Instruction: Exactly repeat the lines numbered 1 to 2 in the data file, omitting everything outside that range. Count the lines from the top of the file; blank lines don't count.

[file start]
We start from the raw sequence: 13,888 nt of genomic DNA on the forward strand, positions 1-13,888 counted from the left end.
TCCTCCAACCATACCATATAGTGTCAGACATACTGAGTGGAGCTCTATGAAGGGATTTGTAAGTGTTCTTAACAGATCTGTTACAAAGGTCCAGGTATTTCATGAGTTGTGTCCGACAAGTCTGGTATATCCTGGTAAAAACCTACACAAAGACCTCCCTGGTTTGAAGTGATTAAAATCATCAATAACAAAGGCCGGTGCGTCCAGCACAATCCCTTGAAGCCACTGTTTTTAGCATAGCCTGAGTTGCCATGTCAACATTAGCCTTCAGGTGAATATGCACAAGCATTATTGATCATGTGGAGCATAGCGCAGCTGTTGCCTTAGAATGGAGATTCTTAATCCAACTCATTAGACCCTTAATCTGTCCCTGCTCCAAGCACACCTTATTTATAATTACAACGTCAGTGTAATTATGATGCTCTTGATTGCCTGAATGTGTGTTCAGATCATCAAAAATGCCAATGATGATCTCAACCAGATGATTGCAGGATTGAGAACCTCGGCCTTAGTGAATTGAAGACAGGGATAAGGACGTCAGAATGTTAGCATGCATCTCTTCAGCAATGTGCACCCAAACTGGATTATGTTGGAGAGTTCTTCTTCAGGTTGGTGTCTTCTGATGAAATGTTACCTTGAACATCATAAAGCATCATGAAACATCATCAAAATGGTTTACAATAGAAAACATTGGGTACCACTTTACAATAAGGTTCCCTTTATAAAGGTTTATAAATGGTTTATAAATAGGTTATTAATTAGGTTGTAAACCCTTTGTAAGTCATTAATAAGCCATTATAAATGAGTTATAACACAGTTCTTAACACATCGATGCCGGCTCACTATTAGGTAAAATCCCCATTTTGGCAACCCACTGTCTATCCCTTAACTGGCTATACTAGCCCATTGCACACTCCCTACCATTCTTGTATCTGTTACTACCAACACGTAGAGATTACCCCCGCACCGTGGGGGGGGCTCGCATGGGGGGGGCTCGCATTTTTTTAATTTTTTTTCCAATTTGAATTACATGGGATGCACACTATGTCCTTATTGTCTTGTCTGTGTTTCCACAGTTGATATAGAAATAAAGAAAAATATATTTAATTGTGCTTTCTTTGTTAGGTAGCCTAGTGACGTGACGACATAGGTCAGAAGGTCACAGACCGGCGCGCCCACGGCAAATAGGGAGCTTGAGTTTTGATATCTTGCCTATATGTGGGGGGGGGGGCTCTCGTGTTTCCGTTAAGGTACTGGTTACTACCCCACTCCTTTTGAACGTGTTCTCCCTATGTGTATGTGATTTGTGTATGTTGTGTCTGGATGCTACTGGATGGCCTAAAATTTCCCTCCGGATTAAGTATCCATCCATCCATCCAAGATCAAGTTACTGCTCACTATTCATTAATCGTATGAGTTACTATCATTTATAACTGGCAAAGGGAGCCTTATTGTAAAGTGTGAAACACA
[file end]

We start from the raw sequence: 13,888 nt of genomic DNA on the forward strand, positions 1-13,888 counted from the left end.
TCCTCCAACCATACCATATAGTGTCAGACATACTGAGTGGAGCTCTATGAAGGGATTTGTAAGTGTTCTTAACAGATCTGTTACAAAGGTCCAGGTATTTCATGAGTTGTGTCCGACAAGTCTGGTATATCCTGGTAAAAACCTACACAAAGACCTCCCTGGTTTGAAGTGATTAAAATCATCAATAACAAAGGCCGGTGCGTCCAGCACAATCCCTTGAAGCCACTGTTTTTAGCATAGCCTGAGTTGCCATGTCAACATTAGCCTTCAGGTGAATATGCACAAGCATTATTGATCATGTGGAGCATAGCGCAGCTGTTGCCTTAGAATGGAGATTCTTAATCCAACTCATTAGACCCTTAATCTGTCCCTGCTCCAAGCACACCTTATTTATAATTACAACGTCAGTGTAATTATGATGCTCTTGATTGCCTGAATGTGTGTTCAGATCATCAAAAATGCCAATGATGATCTCAACCAGATGATTGCAGGATTGAGAACCTCGGCCTTAGTGAATTGAAGACAGGGATAAGGACGTCAGAATGTTAGCATGCATCTCTTCAGCAATGTGCACCCAAACTGGATTATGTTGGAGAGTTCTTCTTCAGGTTGGTGTCTTCTGATGAAATGTTACCTTGAACATCATAAAGCATCATGAAACATCATCAAAATGGTTTACAATAGAAAACATTGGGTACCACTTTACAATAAGGTTCCCTTTATAAAGGTTTATAAATGGTTTATAAATAGGTTATTAATTAGGTTGTAAACCCTTTGTAAGTCATTAATAAGCCATTATAAATGAGTTATAACACAGTTCTTAACACATCGATGCCGGCTCACTATTAGGTAAAATCCCCATTTTGGCAACCCACTGTCTATCCCTTAACTGGCTATACTAGCCCATTGCACACTCCCTACCATTCTTGTATCTGTTACTACCAACACGTAGAGATTACCCCCGCACCGTGGGGGGGGCTCGCATGGGGGGGGCTCGCATTTTTTTAATTTTTTTTCCAATTTGAATTACATGGGATGCACACTATGTCCTTATTGTCTTGTCTGTGTTTCCACAGTTGATATAGAAATAAAGAAAAATATATTTAATTGTGCTTTCTTTGTTAGGTAGCCTAGTGACGTGACGACATAGGTCAGAAGGTCACAGACCGGCGCGCCCACGGCAAATAGGGAGCTTGAGTTTTGATATCTTGCCTATATGTGGGGGGGGGGGCTCTCGTGTTTCCGTTAAGGTACTGGTTACTACCCCACTCCTTTTGAACGTGTTCTCCCTATGTGTATGTGATTTGTGTATGTTGTGTCTGGATGCTACTGGATGGCCTAAAATTTCCCTCCGGATTAAGTATCCATCCATCCATCCAAGATCAAGTTACTGCTCACTATTCATTAATCGTATGAGTTACTATCATTTATAACTGGCAAAGGGAGCCTTATTGTAAAGTGTGAAACACA